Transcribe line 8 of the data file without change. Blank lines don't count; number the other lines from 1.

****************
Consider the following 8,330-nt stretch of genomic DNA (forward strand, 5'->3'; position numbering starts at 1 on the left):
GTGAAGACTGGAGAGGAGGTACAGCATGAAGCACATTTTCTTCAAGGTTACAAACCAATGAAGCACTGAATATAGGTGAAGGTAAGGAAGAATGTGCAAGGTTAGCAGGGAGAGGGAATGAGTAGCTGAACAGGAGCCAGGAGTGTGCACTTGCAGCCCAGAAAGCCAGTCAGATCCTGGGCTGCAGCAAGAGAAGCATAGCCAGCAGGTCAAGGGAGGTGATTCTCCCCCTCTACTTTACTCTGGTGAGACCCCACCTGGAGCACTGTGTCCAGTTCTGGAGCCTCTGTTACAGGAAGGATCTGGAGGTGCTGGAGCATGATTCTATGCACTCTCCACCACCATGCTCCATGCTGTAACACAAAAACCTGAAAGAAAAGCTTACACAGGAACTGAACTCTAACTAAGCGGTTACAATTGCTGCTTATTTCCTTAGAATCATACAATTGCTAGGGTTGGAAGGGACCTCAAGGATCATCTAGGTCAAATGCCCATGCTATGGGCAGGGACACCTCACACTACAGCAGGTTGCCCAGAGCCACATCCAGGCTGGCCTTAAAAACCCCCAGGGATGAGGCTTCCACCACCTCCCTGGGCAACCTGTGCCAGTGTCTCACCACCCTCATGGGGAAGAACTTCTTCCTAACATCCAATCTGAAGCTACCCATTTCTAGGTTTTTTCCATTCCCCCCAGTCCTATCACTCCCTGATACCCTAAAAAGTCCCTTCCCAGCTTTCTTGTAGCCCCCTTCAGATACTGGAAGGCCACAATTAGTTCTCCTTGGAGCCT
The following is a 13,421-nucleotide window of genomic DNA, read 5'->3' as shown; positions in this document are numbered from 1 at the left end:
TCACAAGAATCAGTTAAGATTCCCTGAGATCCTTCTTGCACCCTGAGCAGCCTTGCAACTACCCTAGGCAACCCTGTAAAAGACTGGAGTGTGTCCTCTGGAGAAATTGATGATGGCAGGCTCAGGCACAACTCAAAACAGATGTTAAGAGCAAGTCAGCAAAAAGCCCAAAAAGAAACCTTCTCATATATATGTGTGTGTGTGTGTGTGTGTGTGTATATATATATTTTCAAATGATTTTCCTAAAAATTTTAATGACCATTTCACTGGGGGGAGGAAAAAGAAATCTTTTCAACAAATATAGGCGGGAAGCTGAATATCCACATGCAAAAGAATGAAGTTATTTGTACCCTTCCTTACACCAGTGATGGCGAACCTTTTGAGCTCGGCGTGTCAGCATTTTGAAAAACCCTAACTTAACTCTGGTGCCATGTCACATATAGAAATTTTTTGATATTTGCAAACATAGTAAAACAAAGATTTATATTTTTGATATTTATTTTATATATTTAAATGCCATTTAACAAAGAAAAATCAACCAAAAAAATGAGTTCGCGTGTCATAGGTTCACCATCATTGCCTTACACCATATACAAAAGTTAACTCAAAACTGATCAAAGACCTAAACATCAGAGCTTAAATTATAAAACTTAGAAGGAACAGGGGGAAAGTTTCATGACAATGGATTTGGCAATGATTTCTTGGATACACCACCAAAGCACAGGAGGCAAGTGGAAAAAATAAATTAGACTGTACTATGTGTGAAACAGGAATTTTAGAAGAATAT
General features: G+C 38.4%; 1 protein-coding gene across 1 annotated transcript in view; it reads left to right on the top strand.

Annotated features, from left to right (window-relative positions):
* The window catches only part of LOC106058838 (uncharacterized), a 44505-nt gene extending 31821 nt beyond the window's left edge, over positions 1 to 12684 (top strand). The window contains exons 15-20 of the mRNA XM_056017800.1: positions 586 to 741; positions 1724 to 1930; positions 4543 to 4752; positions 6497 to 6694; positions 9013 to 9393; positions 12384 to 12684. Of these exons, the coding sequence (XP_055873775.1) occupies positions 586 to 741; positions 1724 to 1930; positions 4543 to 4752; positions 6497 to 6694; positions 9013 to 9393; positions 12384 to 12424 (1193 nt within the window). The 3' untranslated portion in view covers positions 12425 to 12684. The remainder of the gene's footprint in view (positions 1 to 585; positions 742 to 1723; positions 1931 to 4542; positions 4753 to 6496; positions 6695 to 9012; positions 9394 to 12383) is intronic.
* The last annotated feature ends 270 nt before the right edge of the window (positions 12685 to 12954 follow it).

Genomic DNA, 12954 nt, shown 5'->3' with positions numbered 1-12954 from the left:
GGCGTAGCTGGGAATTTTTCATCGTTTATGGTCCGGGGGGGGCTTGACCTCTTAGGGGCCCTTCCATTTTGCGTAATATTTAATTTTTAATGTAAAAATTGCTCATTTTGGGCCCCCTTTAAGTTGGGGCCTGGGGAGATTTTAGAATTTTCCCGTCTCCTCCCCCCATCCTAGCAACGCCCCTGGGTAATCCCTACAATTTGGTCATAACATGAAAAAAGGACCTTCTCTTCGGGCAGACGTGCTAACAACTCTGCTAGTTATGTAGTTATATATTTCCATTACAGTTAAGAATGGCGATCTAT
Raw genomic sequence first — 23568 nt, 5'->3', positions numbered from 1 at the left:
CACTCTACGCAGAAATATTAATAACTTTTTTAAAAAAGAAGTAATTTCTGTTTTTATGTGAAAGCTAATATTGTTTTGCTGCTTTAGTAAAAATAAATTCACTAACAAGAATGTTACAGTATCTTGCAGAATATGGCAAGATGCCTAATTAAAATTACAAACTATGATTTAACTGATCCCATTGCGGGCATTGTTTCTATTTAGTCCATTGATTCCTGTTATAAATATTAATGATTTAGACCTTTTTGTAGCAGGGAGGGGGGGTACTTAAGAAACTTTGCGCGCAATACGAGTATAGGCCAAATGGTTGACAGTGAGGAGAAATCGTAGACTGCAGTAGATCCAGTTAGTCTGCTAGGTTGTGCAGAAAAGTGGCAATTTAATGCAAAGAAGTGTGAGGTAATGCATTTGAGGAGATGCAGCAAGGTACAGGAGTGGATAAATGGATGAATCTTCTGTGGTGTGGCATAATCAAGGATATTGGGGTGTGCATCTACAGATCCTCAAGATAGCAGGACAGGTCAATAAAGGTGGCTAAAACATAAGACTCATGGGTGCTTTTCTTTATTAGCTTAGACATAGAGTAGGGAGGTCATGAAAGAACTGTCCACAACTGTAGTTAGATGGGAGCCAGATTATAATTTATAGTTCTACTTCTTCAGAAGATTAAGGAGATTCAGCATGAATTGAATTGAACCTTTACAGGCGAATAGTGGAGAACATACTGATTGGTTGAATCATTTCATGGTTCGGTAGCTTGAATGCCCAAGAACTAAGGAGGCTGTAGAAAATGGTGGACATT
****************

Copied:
* The last annotated feature ends 270 nt before the right edge of the window (positions 12685 to 12954 follow it).